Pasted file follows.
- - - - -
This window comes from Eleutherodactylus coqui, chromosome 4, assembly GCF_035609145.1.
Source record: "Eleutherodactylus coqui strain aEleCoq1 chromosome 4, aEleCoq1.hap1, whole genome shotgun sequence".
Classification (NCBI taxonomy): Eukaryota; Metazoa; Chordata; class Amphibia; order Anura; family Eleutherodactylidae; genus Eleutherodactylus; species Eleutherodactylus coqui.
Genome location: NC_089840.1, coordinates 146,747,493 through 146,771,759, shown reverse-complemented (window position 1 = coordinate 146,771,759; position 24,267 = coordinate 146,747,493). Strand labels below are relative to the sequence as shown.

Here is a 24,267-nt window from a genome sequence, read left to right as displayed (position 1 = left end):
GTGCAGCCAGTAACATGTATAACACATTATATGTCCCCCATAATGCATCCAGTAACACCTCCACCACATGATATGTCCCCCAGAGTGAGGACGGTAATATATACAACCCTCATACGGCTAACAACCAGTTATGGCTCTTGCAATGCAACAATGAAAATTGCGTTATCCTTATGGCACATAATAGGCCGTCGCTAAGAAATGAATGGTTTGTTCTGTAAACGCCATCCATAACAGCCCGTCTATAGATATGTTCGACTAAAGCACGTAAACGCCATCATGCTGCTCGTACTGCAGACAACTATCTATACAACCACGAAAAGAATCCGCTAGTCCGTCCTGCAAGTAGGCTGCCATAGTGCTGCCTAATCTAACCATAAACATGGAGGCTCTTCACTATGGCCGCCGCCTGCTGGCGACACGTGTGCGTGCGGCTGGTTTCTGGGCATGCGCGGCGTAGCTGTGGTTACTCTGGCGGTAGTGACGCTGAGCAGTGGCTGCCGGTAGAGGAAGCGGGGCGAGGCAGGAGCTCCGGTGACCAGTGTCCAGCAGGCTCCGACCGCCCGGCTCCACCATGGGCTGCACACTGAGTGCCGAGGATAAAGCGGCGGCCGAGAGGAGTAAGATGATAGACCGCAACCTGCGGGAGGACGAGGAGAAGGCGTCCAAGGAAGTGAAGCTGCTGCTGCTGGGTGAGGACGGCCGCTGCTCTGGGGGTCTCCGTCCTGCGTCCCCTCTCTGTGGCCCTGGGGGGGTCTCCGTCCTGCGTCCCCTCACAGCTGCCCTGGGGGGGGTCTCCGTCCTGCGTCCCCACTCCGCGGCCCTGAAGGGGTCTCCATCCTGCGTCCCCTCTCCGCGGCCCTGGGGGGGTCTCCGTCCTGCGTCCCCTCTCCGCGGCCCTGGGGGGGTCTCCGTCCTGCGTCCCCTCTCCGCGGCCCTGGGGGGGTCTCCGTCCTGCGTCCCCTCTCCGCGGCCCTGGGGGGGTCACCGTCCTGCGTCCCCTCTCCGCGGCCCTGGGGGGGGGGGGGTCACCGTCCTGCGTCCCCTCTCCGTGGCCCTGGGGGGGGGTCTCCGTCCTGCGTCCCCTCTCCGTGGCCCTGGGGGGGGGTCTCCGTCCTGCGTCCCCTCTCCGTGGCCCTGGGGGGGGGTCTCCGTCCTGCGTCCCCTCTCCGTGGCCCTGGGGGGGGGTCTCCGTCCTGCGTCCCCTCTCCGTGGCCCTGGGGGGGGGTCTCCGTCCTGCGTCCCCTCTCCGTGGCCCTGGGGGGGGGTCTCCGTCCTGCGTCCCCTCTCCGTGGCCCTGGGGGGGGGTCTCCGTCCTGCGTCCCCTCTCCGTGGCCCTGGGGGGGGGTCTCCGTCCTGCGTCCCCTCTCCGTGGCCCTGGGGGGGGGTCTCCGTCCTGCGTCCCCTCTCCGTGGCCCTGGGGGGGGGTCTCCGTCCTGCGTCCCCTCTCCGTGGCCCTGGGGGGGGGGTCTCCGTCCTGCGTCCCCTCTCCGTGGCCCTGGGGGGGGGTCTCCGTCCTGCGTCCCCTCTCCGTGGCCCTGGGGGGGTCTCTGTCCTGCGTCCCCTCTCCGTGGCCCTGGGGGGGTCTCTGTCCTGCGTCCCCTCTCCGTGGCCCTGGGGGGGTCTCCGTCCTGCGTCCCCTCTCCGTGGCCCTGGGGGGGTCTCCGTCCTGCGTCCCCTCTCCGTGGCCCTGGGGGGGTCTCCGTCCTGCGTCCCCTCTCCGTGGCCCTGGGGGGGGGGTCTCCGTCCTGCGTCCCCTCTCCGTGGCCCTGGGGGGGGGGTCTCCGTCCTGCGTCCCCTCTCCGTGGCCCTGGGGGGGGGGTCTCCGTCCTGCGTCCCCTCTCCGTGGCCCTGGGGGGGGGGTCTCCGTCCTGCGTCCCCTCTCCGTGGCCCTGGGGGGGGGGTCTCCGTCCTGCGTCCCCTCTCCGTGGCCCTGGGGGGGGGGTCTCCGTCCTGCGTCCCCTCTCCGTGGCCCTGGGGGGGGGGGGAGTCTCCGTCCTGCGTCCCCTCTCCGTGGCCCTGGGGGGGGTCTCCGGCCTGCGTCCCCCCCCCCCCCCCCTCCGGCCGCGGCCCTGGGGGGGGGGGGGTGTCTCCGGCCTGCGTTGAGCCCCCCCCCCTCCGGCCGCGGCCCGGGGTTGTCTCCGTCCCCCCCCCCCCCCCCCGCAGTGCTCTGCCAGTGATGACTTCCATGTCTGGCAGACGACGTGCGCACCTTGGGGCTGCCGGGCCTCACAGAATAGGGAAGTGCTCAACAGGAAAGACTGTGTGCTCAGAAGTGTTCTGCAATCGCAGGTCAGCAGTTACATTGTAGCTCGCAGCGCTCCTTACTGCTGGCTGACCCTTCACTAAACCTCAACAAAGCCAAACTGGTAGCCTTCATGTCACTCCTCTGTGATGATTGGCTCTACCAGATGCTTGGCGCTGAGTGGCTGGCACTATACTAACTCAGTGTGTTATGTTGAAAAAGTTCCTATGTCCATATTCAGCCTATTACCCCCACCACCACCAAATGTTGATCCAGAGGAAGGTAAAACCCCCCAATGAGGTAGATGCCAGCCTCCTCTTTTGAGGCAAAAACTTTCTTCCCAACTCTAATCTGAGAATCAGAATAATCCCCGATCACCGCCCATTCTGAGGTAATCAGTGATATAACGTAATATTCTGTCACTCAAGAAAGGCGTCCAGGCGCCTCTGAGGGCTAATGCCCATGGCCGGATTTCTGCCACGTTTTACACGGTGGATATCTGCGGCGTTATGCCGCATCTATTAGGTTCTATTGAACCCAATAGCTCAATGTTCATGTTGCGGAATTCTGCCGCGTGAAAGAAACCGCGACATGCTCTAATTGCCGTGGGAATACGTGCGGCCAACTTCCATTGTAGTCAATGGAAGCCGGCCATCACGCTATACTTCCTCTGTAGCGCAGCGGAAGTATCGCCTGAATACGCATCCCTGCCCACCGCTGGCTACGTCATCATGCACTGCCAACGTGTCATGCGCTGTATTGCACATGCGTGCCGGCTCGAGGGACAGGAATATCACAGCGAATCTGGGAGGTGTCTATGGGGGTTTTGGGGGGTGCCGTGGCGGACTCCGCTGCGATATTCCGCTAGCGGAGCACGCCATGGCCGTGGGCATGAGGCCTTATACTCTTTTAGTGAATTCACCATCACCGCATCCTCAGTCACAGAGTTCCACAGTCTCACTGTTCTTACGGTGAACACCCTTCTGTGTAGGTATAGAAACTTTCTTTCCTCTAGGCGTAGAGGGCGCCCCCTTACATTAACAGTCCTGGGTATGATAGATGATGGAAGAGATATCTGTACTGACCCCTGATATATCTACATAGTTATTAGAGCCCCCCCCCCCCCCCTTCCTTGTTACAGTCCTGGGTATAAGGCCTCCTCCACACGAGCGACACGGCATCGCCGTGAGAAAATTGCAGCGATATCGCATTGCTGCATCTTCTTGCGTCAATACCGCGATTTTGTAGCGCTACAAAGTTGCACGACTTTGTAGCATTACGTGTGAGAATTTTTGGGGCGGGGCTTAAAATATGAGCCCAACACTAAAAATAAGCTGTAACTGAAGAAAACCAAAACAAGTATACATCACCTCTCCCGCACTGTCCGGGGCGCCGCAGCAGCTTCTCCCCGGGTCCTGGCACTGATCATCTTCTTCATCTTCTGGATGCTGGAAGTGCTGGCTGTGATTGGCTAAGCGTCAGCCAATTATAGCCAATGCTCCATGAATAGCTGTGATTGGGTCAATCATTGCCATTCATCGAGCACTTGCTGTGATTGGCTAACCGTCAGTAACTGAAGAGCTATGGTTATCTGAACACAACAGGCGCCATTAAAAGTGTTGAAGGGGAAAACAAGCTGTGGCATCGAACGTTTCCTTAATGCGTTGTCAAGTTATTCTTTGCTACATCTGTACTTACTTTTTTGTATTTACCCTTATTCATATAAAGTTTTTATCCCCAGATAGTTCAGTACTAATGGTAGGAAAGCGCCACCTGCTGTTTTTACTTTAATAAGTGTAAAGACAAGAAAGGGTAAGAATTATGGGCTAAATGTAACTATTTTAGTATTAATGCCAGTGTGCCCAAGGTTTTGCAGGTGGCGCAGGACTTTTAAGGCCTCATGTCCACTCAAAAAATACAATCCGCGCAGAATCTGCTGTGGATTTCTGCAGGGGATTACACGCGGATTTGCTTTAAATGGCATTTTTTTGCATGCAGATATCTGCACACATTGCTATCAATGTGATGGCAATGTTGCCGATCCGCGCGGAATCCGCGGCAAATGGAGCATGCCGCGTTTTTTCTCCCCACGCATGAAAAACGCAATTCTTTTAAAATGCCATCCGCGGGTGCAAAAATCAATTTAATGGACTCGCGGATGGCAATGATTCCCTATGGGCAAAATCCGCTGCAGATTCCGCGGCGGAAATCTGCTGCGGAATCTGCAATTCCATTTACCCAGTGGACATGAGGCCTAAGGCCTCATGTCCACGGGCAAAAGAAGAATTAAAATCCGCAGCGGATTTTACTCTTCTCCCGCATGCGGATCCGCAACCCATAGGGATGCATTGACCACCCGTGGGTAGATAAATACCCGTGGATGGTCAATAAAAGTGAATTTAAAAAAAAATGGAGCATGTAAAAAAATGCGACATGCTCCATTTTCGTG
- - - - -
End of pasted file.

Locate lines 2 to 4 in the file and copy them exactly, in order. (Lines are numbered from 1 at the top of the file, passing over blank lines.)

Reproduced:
Source record: "Eleutherodactylus coqui strain aEleCoq1 chromosome 4, aEleCoq1.hap1, whole genome shotgun sequence".
Classification (NCBI taxonomy): Eukaryota; Metazoa; Chordata; class Amphibia; order Anura; family Eleutherodactylidae; genus Eleutherodactylus; species Eleutherodactylus coqui.
Genome location: NC_089840.1, coordinates 146,747,493 through 146,771,759, shown reverse-complemented (window position 1 = coordinate 146,771,759; position 24,267 = coordinate 146,747,493). Strand labels below are relative to the sequence as shown.